WASHINGTON, July 26 ― President Joe Biden met virtually yesterday with the chief executives of Lockheed Martin Corp, Medtronic PLC and Cummins Inc along with labour leaders as part of the administration's push for legislation to boost the US semiconductor industry.

“Congress must pass this bill as soon as possible,” Biden said. “There is an economic imperative.... This bill is going to supercharge efforts to make semiconductors.”

The Senate's Democratic majority leader, Chuck Schumer, said he was delaying a procedural vote because of severe weather issues until today at 11am ET.

The Bill includes about US$52 billion (RM231.6 billion) in subsidies for US semiconductor production, as well as a new, four-year 25 per cent tax credit to encourage companies to build US semiconductor plants. The tax credit is estimated to be worth about US$24 billion. Other provisions include a US$1 billion grant programme for “persistently distressed communities.”

Last week, the Senate backed by 64 to 34 a procedural measure on a slimmed-down version of legislation.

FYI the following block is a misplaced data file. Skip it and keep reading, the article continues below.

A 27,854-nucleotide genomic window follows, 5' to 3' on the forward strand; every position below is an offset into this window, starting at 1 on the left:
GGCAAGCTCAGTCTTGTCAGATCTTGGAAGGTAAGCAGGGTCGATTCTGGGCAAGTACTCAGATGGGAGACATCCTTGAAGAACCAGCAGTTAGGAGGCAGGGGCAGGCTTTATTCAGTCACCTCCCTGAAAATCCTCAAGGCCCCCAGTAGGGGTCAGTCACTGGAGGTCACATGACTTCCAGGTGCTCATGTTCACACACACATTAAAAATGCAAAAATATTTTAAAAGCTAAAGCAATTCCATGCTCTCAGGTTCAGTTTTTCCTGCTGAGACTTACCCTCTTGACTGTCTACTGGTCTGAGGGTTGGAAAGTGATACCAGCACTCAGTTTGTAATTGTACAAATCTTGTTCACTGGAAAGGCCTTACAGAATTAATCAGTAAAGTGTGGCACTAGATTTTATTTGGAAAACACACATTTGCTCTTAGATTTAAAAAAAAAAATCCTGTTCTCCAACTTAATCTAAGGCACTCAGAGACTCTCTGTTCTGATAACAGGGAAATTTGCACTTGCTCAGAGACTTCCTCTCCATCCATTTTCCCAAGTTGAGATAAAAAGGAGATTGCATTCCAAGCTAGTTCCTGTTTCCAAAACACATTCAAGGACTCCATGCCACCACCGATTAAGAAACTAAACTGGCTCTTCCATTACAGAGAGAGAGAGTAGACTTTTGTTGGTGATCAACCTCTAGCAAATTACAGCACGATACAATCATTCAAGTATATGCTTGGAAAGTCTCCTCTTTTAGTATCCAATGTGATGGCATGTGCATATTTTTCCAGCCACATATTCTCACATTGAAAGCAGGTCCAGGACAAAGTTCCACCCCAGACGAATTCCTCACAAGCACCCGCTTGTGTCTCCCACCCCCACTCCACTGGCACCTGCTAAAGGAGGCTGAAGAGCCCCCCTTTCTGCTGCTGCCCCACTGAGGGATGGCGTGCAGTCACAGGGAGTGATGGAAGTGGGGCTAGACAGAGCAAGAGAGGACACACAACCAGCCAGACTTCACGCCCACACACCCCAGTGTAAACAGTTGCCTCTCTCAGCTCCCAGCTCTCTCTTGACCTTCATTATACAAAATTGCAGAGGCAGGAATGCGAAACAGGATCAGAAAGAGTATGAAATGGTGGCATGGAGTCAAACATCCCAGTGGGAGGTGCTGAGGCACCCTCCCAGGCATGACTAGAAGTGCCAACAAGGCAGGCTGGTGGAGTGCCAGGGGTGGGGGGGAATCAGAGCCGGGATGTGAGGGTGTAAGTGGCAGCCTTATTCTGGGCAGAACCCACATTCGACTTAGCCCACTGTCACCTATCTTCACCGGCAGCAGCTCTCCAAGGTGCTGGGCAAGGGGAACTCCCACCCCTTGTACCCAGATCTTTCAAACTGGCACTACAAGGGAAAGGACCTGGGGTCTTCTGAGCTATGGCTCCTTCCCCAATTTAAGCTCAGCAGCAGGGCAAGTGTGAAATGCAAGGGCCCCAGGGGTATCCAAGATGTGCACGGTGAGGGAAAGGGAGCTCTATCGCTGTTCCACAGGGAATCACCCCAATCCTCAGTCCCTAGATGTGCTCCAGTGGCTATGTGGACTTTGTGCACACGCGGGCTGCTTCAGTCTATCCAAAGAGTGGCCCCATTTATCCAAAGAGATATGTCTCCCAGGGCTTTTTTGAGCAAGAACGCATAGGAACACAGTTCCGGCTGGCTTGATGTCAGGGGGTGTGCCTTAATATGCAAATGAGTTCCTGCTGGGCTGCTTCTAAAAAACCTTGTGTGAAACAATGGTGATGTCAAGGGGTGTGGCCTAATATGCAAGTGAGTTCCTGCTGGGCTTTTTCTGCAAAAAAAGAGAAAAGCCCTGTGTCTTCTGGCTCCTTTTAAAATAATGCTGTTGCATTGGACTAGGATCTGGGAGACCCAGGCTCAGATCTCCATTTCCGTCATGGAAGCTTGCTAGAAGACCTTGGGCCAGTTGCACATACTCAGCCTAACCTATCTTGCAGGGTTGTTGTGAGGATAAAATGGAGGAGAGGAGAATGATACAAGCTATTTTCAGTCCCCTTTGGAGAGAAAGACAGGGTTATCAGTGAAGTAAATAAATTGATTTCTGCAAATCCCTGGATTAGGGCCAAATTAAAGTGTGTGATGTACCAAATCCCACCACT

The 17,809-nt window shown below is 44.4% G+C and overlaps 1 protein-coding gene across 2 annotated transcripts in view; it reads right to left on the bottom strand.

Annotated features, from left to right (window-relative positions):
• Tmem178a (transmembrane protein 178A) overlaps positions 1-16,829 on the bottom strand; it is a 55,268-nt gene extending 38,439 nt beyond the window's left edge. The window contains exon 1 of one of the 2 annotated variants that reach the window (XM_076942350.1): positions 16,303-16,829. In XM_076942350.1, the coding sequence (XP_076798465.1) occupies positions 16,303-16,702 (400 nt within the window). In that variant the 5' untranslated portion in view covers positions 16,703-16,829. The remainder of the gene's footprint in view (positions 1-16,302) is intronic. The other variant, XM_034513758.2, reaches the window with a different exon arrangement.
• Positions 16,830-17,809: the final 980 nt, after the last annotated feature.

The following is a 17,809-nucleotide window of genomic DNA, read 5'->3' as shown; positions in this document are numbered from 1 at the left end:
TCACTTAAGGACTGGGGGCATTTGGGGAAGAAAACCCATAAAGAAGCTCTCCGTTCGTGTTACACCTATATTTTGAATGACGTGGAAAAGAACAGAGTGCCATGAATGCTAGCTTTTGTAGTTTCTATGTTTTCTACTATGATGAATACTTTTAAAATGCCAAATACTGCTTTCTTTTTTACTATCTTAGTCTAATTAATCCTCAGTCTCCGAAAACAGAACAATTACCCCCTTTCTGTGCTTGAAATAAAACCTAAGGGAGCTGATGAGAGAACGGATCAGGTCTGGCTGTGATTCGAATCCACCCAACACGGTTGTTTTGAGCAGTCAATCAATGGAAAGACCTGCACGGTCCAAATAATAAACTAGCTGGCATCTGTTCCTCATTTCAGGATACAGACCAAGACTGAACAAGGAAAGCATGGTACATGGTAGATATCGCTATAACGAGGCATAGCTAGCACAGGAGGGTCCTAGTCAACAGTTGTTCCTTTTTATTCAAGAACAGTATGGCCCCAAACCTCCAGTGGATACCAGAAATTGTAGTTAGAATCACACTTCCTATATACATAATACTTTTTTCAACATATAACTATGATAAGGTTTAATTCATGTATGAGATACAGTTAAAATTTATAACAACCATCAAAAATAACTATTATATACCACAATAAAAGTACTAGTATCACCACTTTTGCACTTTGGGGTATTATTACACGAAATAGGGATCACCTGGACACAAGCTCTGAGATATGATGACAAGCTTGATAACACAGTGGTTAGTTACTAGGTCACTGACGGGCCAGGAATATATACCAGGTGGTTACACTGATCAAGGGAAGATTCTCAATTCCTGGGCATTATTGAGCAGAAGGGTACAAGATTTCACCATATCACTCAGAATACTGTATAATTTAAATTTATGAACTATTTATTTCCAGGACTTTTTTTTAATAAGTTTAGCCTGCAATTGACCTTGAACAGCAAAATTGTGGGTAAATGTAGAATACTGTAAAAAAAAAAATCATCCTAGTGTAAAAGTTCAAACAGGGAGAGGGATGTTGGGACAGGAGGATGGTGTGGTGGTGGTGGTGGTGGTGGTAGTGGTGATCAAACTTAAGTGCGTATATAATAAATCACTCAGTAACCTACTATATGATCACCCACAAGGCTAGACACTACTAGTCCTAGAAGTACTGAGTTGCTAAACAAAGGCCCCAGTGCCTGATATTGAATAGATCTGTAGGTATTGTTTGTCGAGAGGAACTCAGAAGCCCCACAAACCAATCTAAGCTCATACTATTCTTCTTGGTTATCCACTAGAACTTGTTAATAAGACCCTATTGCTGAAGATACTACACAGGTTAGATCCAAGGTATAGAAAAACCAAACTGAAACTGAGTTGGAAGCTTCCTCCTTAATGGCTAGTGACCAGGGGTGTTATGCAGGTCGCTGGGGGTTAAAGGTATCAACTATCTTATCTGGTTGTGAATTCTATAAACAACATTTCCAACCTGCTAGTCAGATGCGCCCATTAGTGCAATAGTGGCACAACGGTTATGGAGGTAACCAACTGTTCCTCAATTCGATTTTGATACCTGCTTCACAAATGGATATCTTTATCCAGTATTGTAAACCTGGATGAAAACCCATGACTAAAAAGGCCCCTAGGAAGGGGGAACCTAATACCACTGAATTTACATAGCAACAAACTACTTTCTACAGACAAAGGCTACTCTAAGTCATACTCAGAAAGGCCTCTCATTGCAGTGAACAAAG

Lockheed Martin CEO James Taiclet told Biden a robust supply of chips “is essential both to national security and to the health of the defence industrial base and the aerospace industry as a whole.”

The Bill aims to ease a shortage that has disrupted production in industries including automobiles, consumer electronics, medical equipment and high-tech weapons.

“This is about investing in the United States,” said Commerce Secretary Gina Raimondo who took part in the event. “America has become totally reliant on China particularly for” chips used in aircraft, medical devices and industrial machines.

It is part of a broad effort across the government to push back against an ascendant China and ease supply-chain problems by decreasing US companies' reliance on foreign-made semiconductors.

Senator Bernie Sanders blasted the legislation, calling it a “blank check” to the “enormously profitable” chips industry that was getting government funds to replace US factories they had closed over the last 20 years.

Biden rejected criticism that the legislation was a handout for big companies, noting Commerce would be able to claw back funds from firms that fail to honour their commitments.

In June 2021, the Senate approved a bipartisan US$250 billion Bill boosting spending on technology research and development. The House passed its own version in February. ― Reuters